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Barrier End Treatments and Crash Cushions

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Presentation on theme: "Barrier End Treatments and Crash Cushions"— Presentation transcript:

1 Barrier End Treatments and Crash Cushions
RDG Chapter 8

2 Terminal Classifications
A gating device A non-gating device NOTE: All of the guardrail terminals that you are about to see in this lesson are considered gating, except for the buried-in-the-back slope design. A gating device is one designed to break when impacted between the nose and the beginning of the length of need (the point where a vehicle will be redirected), thus allowing the vehicle into the area behind the installation A non-gating device is just the opposite: a vehicle does not usually go behind the device but is stopped or redirected toward the roadway

3 A Brief History of Non-Proprietary Terminals
Blunt End Turned-Down End or Texas Twist BCT (Breakaway Cable Terminal) MELT (Modified Eccentric Loader Terminal) Buried-in-Backslope Non-proprietary terminals are not patented, and usually not expensive. These were the some of the first terminals developed. Let’s start with a little history and look at a few pictures ...

4 Blunt End Blunt Ends The first terminals we put out -- were considered blunt ends. Because if a vehicle hit the end.....

5 Hot knife through butter
...the end would slice through the vehicle just like the proverbial hot knife through butter. This may be a little hard to see but the guardrail is actually in the car you can see it through the windshield… just like in the introductory slide for this lesson.

6 Texas Twist Turned-Down End
So, the next thing the industry tried to do was eliminate the “spearing” potential by burying the end in the ground this was known as the turned-down end or Texas Twist. Burying the end in the ground certainly eliminated spearing … but it caused vaulting instead. If you hit the turned down terminal at the end, it wouldn’t slow you down much, might let you slide along the top of the rail until you reached the bridge rail or some fixed object hazard, or it might even send your car into a violent rollover. For these very good reasons, turned down ends are no longer allowed on the approach end of GR on high-speed, high-volume roads.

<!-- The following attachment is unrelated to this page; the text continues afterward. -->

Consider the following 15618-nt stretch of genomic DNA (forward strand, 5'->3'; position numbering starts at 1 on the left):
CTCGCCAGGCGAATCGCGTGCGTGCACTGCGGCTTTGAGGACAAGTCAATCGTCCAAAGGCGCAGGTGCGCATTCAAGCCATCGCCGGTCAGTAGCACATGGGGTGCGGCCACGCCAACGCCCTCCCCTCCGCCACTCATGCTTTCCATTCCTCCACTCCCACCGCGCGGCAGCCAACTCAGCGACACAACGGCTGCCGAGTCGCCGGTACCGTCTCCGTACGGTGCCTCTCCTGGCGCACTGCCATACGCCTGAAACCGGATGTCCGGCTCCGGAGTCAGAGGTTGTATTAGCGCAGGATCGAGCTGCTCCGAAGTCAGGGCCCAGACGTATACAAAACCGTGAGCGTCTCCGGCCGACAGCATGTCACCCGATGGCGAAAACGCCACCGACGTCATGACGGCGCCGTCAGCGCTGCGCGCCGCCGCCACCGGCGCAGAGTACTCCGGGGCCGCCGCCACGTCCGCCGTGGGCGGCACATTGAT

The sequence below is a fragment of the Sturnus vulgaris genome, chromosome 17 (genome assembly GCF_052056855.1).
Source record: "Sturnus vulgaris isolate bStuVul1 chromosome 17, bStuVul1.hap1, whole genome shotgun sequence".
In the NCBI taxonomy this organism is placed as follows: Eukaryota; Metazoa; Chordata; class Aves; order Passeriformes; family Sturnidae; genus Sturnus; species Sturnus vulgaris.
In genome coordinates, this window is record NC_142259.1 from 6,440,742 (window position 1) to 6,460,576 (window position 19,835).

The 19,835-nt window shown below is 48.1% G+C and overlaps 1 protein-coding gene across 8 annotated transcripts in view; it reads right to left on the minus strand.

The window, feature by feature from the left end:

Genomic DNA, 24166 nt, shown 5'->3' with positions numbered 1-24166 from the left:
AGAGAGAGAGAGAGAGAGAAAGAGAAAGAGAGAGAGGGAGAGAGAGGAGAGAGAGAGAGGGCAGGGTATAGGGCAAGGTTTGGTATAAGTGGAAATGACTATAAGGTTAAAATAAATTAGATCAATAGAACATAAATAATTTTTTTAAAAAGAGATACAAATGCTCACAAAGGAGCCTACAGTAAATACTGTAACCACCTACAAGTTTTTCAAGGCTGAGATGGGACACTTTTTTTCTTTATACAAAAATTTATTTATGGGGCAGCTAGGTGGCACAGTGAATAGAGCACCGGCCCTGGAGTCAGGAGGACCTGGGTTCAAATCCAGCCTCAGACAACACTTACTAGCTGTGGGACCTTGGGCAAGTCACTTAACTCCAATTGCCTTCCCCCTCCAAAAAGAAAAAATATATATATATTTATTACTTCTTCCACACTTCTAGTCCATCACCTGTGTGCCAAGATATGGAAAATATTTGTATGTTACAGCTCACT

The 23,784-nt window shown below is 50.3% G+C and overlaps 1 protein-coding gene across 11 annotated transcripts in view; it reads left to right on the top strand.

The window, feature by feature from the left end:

7 BCT BCT Next came an attempt to design a terminal that would neither spear nor vault an impacting vehicle - the Breakaway Cable Terminal, or BCT. It has 2 weakened end posts and requires a 4’ parabolic-type flare which is critical to the proper performance of the terminal.The rail is designed to bend away when hit head-on and alows the car to go behind and beyond the end without a rollover.

8 Guardrail So, what were they thinking?
Here we have a utility pole, mail box, curb, guardrail. The GR does have some value as a delineator -- if you don’t move the utility pole. This situation wouldn’t be any worse than without the GR -- it just looks dumb -- especially to someone who knows how breakaway devices are intended to work !

9 MELT MELT Since the BCT was not deemed crashworthy under Report 230, the Modified Eccentric Loader Terminal or MELT, shown here, was developed.This design has more eccentricity than the BCT, uses six weakened posts instead of two and utilizes a ground strut to provide additional anchorage. Developed under NCHRP Report 230, the MELT did not meet NCHRP 350 evaluation criteria when tested under these new guidelines. However, existing units do not require upgrading because the expected difference in performance from a similar-type Report 350 terminal is negligible. Ground strut allows two posts to work together.

10 Buried Guard Rail Buried-In-Backslope ...a guardrail.
This is the best way to terminate the rail. If there isn’t an end to hit, then you don’t have to worry about the breakaway characteristics. If you’re burying a w-beam, you need to keep the rail height relatively constant in relation to the shoulder and you will also need to use a rub rail across a deep ditch to prevent vehicle snagging on the exposed posts. Several buried terminal designs meet NCHRP 350 evaluation criteria at TL-3.

11 Report 350 Terminals Video
This video is also unnarrated --- this covers one of the 350 tests for several different end terminals -- and crash cushions, which we haven’t talked about yet. 1. ET The bumper wrapped around the nose. It didn’t spew out the rail as cleanly as it usually does, but it did slow the vehicle. 2. SRT 350 3. CAT -- This uses a slotted w-beam rail which telescopes the system when hit end on. 4. REACT It basically can be be pulled back into shape. 5. QuadGuard -- This crash cushion replaces the GREAT system. 6. ADIEM II -- It’s basically made of a crushable concrete and terminals concrete barrier. 7. BEST -- One of the tangential terminals. 8. MELT - This is the only test that passed. 9. Anchored in the Backslope -- The rail needs to be kept at a constant height above the road. If there’s a ditch, a rub rail can be added to keep vehicles away from the posts.

12 Some Proprietary W-beam Terminals
BRAKEMASTER CAT (Crash Cushion Attenuating Terminal) SRT 350 (Slotted Rail Terminal 350) Regent Here’s a list of just some of the current proprietary terminals. Proprietary simply means that there is a patent on the terminal and it is usually made and sold by only one company. It’s more common these days to find proprietary terminals in use rather than non-proprietary ones. All of these devices have passed NCHRP 350 at TL-3. Let’s look at the crash performance of a couple of them and then discuss these and other in more detail.